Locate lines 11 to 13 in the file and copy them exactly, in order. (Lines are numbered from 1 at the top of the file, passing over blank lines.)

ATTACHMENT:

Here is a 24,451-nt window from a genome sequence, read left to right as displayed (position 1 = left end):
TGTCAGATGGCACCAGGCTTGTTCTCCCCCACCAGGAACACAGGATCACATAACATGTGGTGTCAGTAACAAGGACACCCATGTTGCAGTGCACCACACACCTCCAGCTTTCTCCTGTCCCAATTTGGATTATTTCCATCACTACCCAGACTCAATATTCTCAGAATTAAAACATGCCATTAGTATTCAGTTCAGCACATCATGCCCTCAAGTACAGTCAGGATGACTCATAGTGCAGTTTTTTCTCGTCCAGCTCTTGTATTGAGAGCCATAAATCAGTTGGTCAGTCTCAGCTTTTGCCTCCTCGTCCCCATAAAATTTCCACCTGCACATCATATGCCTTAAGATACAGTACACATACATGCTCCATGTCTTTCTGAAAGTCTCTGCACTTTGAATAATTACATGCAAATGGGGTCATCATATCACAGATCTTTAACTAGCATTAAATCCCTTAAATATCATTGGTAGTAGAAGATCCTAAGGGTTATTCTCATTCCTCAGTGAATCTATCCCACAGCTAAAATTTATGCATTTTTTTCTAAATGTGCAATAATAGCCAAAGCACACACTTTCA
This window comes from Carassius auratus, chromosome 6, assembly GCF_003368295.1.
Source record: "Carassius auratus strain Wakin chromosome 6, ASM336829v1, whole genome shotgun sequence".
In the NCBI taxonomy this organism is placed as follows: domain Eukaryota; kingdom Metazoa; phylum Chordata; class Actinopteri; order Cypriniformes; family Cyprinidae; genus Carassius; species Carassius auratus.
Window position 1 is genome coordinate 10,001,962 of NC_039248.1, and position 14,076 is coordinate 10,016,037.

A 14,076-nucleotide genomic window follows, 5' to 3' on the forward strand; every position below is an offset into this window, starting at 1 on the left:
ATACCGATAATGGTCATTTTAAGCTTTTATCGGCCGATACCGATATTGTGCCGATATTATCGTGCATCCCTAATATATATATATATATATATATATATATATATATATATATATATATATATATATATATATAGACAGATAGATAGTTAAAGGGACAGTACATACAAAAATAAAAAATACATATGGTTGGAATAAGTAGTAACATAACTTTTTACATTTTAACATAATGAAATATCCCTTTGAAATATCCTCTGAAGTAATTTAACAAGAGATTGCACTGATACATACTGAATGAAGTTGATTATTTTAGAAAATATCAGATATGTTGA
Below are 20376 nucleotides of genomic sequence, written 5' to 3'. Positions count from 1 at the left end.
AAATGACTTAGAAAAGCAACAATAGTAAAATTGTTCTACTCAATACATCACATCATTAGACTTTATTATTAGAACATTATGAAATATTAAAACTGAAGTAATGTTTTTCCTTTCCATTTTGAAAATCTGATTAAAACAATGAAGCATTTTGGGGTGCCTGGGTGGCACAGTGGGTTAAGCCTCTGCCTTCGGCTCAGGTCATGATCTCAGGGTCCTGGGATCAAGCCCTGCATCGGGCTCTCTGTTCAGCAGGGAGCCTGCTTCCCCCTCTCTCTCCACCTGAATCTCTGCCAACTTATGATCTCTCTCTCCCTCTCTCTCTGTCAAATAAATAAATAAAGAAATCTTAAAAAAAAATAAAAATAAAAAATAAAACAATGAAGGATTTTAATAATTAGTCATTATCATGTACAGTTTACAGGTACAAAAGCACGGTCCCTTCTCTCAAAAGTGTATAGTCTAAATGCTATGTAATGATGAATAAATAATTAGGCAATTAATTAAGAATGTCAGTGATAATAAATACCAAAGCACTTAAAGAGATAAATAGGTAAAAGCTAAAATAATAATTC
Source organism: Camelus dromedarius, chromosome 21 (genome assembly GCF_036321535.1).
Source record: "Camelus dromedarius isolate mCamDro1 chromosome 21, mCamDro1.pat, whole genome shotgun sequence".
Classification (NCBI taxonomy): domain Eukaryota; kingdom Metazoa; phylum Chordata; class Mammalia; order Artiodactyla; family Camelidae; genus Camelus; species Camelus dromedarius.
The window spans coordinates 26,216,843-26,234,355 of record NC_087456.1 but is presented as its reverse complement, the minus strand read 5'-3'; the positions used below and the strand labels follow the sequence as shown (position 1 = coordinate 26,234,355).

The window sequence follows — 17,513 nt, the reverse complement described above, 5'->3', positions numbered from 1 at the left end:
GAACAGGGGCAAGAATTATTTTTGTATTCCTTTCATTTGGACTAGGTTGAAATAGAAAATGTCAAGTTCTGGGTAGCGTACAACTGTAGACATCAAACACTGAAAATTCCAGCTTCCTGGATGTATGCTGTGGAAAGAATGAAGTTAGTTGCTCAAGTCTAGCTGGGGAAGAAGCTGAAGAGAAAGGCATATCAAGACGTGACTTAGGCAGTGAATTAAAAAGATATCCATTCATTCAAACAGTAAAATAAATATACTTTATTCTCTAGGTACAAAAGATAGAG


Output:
Source organism: Camelus dromedarius, chromosome 21 (genome assembly GCF_036321535.1).
Source record: "Camelus dromedarius isolate mCamDro1 chromosome 21, mCamDro1.pat, whole genome shotgun sequence".
Classification (NCBI taxonomy): domain Eukaryota; kingdom Metazoa; phylum Chordata; class Mammalia; order Artiodactyla; family Camelidae; genus Camelus; species Camelus dromedarius.